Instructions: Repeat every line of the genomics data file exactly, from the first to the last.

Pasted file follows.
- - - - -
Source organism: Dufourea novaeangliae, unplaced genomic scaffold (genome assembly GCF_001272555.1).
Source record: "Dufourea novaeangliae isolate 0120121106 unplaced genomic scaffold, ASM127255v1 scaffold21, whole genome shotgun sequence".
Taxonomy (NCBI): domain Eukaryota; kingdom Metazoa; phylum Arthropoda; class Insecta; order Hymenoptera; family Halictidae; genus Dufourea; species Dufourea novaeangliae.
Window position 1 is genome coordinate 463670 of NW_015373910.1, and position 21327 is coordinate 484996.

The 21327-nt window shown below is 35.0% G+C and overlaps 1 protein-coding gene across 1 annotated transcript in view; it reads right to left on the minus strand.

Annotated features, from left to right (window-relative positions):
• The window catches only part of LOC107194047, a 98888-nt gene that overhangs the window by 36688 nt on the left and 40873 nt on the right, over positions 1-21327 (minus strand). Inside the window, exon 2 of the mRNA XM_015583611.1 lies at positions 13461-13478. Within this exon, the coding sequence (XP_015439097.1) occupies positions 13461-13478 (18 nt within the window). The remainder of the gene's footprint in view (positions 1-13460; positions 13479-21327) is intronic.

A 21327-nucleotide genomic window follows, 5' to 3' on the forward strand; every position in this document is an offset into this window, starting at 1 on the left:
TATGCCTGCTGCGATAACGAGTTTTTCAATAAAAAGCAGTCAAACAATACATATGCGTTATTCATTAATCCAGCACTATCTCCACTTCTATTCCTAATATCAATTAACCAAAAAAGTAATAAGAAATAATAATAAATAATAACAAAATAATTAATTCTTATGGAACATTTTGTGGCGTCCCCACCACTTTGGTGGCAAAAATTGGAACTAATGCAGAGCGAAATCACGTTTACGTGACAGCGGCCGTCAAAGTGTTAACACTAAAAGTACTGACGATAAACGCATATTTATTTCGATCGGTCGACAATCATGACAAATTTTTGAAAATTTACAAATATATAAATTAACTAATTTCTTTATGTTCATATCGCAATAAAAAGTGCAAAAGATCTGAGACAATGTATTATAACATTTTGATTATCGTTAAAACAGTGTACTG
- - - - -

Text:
Source organism: Dufourea novaeangliae, unplaced genomic scaffold (genome assembly GCF_001272555.1).
Source record: "Dufourea novaeangliae isolate 0120121106 unplaced genomic scaffold, ASM127255v1 scaffold21, whole genome shotgun sequence".
Taxonomy (NCBI): domain Eukaryota; kingdom Metazoa; phylum Arthropoda; class Insecta; order Hymenoptera; family Halictidae; genus Dufourea; species Dufourea novaeangliae.
Window position 1 is genome coordinate 463670 of NW_015373910.1, and position 21327 is coordinate 484996.

The 21327-nt window shown below is 35.0% G+C and overlaps 1 protein-coding gene across 1 annotated transcript in view; it reads right to left on the minus strand.

Annotated features, from left to right (window-relative positions):
• The window catches only part of LOC107194047, a 98888-nt gene that overhangs the window by 36688 nt on the left and 40873 nt on the right, over positions 1-21327 (minus strand). Inside the window, exon 2 of the mRNA XM_015583611.1 lies at positions 13461-13478. Within this exon, the coding sequence (XP_015439097.1) occupies positions 13461-13478 (18 nt within the window). The remainder of the gene's footprint in view (positions 1-13460; positions 13479-21327) is intronic.

A 21327-nucleotide genomic window follows, 5' to 3' on the forward strand; every position in this document is an offset into this window, starting at 1 on the left:
TATGCCTGCTGCGATAACGAGTTTTTCAATAAAAAGCAGTCAAACAATACATATGCGTTATTCATTAATCCAGCACTATCTCCACTTCTATTCCTAATATCAATTAACCAAAAAAGTAATAAGAAATAATAATAAATAATAACAAAATAATTAATTCTTATGGAACATTTTGTGGCGTCCCCACCACTTTGGTGGCAAAAATTGGAACTAATGCAGAGCGAAATCACGTTTACGTGACAGCGGCCGTCAAAGTGTTAACACTAAAAGTACTGACGATAAACGCATATTTATTTCGATCGGTCGACAATCATGACAAATTTTTGAAAATTTACAAATATATAAATTAACTAATTTCTTTATGTTCATATCGCAATAAAAAGTGCAAAAGATCTGAGACAATGTATTATAACATTTTGATTATCGTTAAAACAGTGTACTG